Dezeen Magazine

Marcin Rusak's Flora products preserve decorative patterns of flowers in resin

London designer Marcin Rusak has created a collection of furniture and lighting by encasing flowers in resin, then cutting the blocks to reveal the petals inside.

Flora Collection by Marcin Rusak

Rusak developed the Flora collection after two years of research into his combined interests in nature and materials.

He began by exploring how he could use flowers to create durable and valuable products.

Flora Collection by Marcin Rusak

"I find nature to be an aesthetic master and an incredible source of inspiration," Rusak told Dezeen. "I was intrigued by the enduring appreciation of floral motifs and investigated it further."

The resulting range includes a lamp, a screen and a table – all embedded with flowers sourced from local markets and stalls.

Flora Collection by Marcin Rusak

The petals are set in black resin to freeze the forms, preventing them from warping or drying out.

Different processes were then applied to produce a variety of effects across the collection. By cutting sheets and 3D forms from the resin, cross sections of the flowers are revealed.

Flora Collection by Marcin Rusak

The effects create aesthetic qualities similar to veins and fossils, and the flowers appear to be "frozen in time".

The lamp features a spherical bulb that is suspended from a brass arm at the top of a cylindrical resin base. The way the tube was cut reveals skeletal patterns created by the structure of the suspended petals and leaves.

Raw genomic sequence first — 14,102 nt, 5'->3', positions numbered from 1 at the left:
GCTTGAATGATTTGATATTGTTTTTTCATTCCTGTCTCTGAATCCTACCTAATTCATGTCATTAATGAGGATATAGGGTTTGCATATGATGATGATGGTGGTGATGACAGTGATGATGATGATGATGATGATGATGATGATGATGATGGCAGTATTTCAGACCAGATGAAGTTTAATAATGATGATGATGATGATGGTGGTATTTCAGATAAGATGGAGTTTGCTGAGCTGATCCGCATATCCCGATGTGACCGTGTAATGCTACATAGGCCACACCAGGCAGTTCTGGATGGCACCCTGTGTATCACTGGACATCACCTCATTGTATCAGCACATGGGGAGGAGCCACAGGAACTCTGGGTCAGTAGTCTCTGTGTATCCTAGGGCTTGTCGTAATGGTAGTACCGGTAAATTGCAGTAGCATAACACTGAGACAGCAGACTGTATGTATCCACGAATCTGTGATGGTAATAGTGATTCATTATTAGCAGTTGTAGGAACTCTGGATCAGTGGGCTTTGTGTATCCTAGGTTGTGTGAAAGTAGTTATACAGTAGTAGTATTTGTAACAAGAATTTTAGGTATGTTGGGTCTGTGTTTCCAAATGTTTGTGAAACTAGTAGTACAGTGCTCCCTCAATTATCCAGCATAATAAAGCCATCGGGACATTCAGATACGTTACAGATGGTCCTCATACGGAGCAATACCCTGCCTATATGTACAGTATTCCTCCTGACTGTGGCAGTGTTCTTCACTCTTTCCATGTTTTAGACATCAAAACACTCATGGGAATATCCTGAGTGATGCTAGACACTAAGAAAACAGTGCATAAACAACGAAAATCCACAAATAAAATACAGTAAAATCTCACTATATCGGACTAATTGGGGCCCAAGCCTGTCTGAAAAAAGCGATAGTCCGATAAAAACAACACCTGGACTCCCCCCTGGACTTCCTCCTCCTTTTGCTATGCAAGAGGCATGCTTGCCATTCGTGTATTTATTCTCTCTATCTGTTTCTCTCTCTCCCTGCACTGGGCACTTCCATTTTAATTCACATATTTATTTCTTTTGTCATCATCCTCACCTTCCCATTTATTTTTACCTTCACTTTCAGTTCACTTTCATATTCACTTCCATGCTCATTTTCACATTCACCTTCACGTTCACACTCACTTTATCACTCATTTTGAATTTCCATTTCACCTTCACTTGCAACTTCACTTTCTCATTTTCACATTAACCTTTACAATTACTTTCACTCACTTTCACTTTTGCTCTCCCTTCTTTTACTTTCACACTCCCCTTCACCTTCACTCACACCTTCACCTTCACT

Flora Collection by Marcin Rusak

Rusak cut strips of his material and rearranged them as flat panels to form a hinged screen. Cast brass is used to form frames and legs for the room dividers, complementing the colours of the petals revealed in the sliced resin.

The black resin also forms the circular top of a cast-aluminium table.

Flora Collection by Marcin Rusak

Rusak produced two types of the material to create the basis of the Flora products, named Flora Perma and Flora Temporaria.

The Perma variation was used for the lamp and screen, while Temporaria is the version added to the table.

"The main difference is that Flora Temporaria ages, where over time petals change their volume slightly and create silver voids of light around their structures," said Rusak.

Flora Collection by Marcin Rusak

"The other one – Flora Perma – is a non-ageing one," he added. "It reveals cross sections of flowers and looks much more like stone or fossil."

Flora was shown as part of the Future Heritage exhibition during Decorex 2015, which ran from 20 to 23 September. Rusak was awarded the Research in Making prize at the event.

Flora Collection by Marcin Rusak

The designer previously presented his flower-resin experiments during the Ready Made Go exhibition at London's Ace Hotel in Shoreditch. He created chunky bangles and rings formed from dried flowers mixed with black resin.

Japanese designer Shiro Kuramata also embedded flowers in resin to create his iconic 1989 Miss Blanche chair, which recently broke a world auction record.